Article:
In a complicated, often frustrating world, wouldn't it be nice if you knew someone out there who had the answers? Someone who could guide you to happiness, wealth or romance, reunite you with a lost loved one, or tell you what might happen next week or next year? How much would you be willing to pay if you truly—sincerely—believed you could harness that kind of power?
Throughout history, people have paid untold billions to biblical prophets and clairvoyant crime solvers, even to market prognosticators who claim they can pick stocks by reading the stars. For those of us who remain skeptical, there are actually organizations that claim to promote and enforce ethical standards among psychics.
At the top of its 8-point code of ethics, the Australia-based International Psychics Association says its members "should give advice as responsibly and accurately as possible."
"Our late founder, Simon Turnbull, always said a reading should cost the same as a good haircut, and that does tend to be a fair guide," spokeswoman Leela Williams said in an e-mail to American Greed.
But, she notes, "Not all psychics are members of our association or any similar group."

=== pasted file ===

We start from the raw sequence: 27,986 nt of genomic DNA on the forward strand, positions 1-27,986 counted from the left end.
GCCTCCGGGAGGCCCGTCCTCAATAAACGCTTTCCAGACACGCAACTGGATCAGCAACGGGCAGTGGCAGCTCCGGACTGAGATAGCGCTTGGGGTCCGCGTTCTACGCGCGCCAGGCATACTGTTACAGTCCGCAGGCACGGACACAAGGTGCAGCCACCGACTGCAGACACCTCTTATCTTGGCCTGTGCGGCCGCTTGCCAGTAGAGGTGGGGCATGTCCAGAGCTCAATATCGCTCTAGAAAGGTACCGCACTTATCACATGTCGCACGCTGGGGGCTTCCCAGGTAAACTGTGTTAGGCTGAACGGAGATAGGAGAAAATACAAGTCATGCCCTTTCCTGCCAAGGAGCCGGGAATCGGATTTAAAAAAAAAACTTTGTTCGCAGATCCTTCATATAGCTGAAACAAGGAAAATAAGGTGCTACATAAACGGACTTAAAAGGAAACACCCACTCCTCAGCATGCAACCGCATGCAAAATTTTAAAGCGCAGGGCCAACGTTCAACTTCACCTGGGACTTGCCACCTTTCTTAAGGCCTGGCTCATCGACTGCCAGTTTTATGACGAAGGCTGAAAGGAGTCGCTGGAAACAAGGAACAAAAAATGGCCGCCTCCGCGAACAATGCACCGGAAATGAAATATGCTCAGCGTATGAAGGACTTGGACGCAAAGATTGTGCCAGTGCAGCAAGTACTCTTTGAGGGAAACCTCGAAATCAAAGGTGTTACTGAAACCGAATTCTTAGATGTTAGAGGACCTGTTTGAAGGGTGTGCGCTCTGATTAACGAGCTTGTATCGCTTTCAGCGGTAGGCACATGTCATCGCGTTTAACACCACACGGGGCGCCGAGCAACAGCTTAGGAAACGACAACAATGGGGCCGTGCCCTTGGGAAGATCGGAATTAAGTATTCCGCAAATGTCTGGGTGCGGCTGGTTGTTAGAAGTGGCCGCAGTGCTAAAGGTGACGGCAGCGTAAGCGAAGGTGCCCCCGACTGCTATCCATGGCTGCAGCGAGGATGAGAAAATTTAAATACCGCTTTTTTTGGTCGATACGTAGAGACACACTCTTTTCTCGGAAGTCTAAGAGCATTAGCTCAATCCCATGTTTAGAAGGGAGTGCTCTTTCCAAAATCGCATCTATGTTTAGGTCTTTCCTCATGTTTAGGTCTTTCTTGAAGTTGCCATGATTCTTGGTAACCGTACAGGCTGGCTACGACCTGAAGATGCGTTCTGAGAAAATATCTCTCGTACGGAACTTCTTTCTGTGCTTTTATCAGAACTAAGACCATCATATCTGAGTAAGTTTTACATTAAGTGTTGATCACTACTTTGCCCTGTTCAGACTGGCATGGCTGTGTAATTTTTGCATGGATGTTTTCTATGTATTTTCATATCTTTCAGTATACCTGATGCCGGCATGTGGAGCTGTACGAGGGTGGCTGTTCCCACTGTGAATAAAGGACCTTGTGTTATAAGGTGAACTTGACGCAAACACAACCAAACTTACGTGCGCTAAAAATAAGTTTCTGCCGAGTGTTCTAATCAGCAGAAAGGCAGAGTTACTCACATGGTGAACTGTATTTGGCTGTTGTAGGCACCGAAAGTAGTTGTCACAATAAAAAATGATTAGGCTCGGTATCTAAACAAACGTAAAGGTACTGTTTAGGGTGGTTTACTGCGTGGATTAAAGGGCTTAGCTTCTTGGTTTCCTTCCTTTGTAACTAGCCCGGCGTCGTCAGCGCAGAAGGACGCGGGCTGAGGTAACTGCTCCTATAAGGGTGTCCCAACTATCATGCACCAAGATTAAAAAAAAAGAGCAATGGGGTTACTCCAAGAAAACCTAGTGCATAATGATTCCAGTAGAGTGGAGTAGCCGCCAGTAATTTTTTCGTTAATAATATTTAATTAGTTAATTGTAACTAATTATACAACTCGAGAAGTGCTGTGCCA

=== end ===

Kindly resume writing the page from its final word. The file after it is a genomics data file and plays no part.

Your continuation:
That's almost certainly true of some of the most notorious crooked clairvoyants in history. They include a storefront psychic from Oregon who gained control of a valuable, thousand-acre tree farm as well as its owner's heart; a Florida fortune-telling fraudster who was so good that she duped a best-selling author, and many more.
Travel with us into the past and meet some of the charlatans who claimed to see the future, when all they were really looking at was a fast buck.
On late night TV in the 1990s, the commercials were impossible to miss.
"Call me now for your free reading," said the woman with the Jamaican accent in the high-backed chair, her fortune-telling tarot cards spread out on the table in front of her.
"The cards can reveal things that you will never see by yourself!"
In the ads, "Miss Cleo" could be seen answering questions for grateful callers to the Psychic Readers Network hotline. The 800 number for "free" readings was splashed across the bottom of the screen as Cleo identified the father of a caller's child, or told another whether her boyfriend was cheating on her.